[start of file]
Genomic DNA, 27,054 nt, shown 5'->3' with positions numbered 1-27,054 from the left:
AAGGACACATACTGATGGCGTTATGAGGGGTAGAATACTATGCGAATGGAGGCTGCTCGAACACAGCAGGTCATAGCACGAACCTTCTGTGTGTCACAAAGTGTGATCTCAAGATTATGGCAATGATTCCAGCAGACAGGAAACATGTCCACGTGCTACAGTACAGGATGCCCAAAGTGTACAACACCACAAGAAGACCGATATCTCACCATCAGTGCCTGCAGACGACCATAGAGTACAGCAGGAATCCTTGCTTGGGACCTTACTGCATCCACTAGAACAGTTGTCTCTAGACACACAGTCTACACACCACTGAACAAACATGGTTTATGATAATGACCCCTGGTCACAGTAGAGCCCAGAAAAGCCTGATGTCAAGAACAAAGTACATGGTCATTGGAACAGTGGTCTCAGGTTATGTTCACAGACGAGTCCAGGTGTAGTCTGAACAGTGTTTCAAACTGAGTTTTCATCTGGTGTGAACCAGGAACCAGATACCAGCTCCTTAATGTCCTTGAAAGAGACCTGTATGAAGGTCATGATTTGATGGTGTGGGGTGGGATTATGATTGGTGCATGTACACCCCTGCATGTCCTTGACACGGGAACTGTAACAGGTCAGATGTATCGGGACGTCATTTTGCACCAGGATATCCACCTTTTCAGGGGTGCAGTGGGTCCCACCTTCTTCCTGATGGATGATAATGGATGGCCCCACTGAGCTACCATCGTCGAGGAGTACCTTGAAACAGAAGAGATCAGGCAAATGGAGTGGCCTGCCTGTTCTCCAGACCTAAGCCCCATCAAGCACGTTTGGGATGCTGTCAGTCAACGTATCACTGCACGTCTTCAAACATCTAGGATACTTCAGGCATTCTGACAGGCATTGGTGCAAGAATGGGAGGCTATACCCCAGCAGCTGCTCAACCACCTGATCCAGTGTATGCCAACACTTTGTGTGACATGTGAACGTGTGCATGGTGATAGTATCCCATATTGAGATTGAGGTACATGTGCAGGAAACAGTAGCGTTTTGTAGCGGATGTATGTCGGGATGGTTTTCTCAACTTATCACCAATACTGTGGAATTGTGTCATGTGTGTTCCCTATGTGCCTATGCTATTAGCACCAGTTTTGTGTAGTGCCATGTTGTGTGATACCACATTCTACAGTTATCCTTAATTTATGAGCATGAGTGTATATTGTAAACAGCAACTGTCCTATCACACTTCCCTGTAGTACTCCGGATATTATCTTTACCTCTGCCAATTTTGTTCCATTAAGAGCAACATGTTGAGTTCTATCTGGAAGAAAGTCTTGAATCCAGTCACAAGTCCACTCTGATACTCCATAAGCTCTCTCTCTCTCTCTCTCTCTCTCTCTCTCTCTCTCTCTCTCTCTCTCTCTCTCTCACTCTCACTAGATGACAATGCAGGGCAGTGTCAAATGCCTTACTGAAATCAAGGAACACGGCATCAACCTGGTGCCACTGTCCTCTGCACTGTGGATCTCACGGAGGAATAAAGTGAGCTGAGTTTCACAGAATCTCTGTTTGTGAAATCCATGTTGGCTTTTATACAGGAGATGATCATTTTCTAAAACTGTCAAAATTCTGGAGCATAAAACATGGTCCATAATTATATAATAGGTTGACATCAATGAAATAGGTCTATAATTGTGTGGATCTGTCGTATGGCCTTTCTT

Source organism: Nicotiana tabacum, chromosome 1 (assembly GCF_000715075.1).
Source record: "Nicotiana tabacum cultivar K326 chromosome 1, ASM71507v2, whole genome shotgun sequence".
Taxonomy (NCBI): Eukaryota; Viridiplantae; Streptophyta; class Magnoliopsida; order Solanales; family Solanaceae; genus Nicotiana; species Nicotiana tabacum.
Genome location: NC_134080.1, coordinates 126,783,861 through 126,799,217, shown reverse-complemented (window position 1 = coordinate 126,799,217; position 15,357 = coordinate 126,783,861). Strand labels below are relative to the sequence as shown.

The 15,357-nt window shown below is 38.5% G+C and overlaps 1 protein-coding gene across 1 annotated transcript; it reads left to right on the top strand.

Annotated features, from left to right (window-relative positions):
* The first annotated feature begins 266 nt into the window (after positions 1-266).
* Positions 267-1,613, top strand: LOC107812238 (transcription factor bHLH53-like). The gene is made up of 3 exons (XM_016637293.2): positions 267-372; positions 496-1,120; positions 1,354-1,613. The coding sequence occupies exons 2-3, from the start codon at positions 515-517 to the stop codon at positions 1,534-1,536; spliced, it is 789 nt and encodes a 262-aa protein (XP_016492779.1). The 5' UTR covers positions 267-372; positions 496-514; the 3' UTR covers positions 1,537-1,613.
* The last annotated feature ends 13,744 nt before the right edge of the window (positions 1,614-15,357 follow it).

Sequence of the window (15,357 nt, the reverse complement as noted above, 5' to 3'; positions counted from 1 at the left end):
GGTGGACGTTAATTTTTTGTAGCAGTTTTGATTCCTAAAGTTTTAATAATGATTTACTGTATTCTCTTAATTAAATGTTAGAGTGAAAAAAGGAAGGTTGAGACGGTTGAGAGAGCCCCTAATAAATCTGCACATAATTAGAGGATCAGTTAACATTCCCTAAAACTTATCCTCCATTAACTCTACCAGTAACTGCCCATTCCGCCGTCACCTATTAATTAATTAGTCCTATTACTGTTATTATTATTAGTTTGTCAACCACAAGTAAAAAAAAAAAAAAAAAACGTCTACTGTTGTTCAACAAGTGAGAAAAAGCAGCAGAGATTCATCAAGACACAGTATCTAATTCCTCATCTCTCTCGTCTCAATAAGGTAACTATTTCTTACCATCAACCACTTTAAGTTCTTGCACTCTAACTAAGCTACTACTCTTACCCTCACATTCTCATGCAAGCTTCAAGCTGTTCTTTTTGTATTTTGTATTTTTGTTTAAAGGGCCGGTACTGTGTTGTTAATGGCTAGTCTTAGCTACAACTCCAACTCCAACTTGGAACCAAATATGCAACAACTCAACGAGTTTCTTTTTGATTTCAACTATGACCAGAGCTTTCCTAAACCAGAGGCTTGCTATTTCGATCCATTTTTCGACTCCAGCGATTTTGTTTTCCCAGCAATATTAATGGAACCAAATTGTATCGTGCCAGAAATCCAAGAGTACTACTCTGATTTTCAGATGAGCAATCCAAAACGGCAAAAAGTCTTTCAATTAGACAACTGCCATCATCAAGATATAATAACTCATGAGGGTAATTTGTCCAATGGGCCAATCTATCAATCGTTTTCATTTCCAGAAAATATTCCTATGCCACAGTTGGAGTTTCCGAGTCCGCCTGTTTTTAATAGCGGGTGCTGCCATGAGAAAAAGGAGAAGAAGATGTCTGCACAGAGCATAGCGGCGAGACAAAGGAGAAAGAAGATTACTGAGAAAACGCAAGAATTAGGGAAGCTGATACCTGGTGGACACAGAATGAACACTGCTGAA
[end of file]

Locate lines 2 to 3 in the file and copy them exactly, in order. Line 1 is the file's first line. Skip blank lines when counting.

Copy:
AAGGACACATACTGATGGCGTTATGAGGGGTAGAATACTATGCGAATGGAGGCTGCTCGAACACAGCAGGTCATAGCACGAACCTTCTGTGTGTCACAAAGTGTGATCTCAAGATTATGGCAATGATTCCAGCAGACAGGAAACATGTCCACGTGCTACAGTACAGGATGCCCAAAGTGTACAACACCACAAGAAGACCGATATCTCACCATCAGTGCCTGCAGACGACCATAGAGTACAGCAGGAATCCTTGCTTGGGACCTTACTGCATCCACTAGAACAGTTGTCTCTAGACACACAGTCTACACACCACTGAACAAACATGGTTTATGATAATGACCCCTGGTCACAGTAGAGCCCAGAAAAGCCTGATGTCAAGAACAAAGTACATGGTCATTGGAACAGTGGTCTCAGGTTATGTTCACAGACGAGTCCAGGTGTAGTCTGAACAGTGTTTCAAACTGAGTTTTCATCTGGTGTGAACCAGGAACCAGATACCAGCTCCTTAATGTCCTTGAAAGAGACCTGTATGAAGGTCATGATTTGATGGTGTGGGGTGGGATTATGATTGGTGCATGTACACCCCTGCATGTCCTTGACACGGGAACTGTAACAGGTCAGATGTATCGGGACGTCATTTTGCACCAGGATATCCACCTTTTCAGGGGTGCAGTGGGTCCCACCTTCTTCCTGATGGATGATAATGGATGGCCCCACTGAGCTACCATCGTCGAGGAGTACCTTGAAACAGAAGAGATCAGGCAAATGGAGTGGCCTGCCTGTTCTCCAGACCTAAGCCCCATCAAGCACGTTTGGGATGCTGTCAGTCAACGTATCACTGCACGTCTTCAAACATCTAGGATACTTCAGGCATTCTGACAGGCATTGGTGCAAGAATGGGAGGCTATACCCCAGCAGCTGCTCAACCACCTGATCCAGTGTATGCCAACACTTTGTGTGACATGTGAACGTGTGCATGGTGATAGTATCCCATATTGAGATTGAGGTACATGTGCAGGAAACAGTAGCGTTTTGTAGCGGATGTATGTCGGGATGGTTTTCTCAACTTATCACCAATACTGTGGAATTGTGTCATGTGTGTTCCCTATGTGCCTATGCTATTAGCACCAGTTTTGTGTAGTGCCATGTTGTGTGATACCACATTCTACAGTTATCCTTAATTTATGAGCATGAGTGTATATTGTAAACAGCAACTGTCCTATCACACTTCCCTGTAGTACTCCGGATATTATCTTTACCTCTGCCAATTTTGTTCCATTAAGAGCAACATGTTGAGTTCTATCTGGAAGAAAGTCTTGAATCCAGTCACAAGTCCACTCTGATACTCCATAAGCTCTCTCTCTCTCTCTCTCTCTCTCTCTCTCTCTCTCTCTCTCTCTCTCTCTCTCTCACTCTCACTAGATGACAATGCAGGGCAGTGTCAAATGCCTTACTGAAATCAAGGAACACGGCATCAACCTGGTGCCACTGTCCTCTGCACTGTGGATCTCACGGAGGAATAAAGTGAGCTGAGTTTCACAGAATCTCTGTTTGTGAAATCCATGTTGGCTTTTATACAGGAGATGATCATTTTCTAAAACTGTCAAAATTCTGGAGCATAAAACATGGTCCATAATTATATAATAGGTTGACATCAATGAAATAGGTCTATAATTGTGTGGATCTGTCGTATGGCCTTTCTT

Source organism: Nicotiana tabacum, chromosome 1 (assembly GCF_000715075.1).